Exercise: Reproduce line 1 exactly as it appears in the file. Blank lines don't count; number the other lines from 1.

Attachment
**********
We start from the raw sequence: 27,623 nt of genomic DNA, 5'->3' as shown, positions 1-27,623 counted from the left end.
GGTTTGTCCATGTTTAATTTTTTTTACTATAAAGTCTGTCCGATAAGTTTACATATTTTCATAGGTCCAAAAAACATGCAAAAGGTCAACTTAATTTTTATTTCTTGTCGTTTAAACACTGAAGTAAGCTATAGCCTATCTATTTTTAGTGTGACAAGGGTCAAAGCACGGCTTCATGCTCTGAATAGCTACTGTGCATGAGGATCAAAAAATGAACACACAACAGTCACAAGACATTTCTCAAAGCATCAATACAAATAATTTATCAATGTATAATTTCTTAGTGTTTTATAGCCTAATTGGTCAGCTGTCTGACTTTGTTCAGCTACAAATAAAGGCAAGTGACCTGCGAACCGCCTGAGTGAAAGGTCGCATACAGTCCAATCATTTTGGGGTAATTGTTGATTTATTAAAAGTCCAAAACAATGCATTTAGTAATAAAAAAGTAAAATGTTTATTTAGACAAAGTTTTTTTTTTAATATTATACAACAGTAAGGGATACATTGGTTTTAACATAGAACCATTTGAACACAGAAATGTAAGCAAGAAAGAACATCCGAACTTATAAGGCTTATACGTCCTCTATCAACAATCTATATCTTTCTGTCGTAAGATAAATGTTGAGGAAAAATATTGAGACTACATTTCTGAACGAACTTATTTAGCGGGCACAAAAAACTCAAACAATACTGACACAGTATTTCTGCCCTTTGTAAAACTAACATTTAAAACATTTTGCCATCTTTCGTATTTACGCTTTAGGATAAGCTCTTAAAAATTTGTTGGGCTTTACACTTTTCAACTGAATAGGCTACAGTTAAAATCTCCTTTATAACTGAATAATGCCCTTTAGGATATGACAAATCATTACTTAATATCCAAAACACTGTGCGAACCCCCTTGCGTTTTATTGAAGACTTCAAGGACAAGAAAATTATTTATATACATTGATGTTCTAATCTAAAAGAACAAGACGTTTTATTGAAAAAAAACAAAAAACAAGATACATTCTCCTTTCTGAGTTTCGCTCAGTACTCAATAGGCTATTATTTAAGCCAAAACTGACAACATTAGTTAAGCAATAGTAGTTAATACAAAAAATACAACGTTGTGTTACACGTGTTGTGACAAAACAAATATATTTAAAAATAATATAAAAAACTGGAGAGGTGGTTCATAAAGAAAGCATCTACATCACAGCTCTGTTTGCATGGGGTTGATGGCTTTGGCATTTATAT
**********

We start from the raw sequence: 27,623 nt of genomic DNA, 5'->3' as shown, positions 1-27,623 counted from the left end.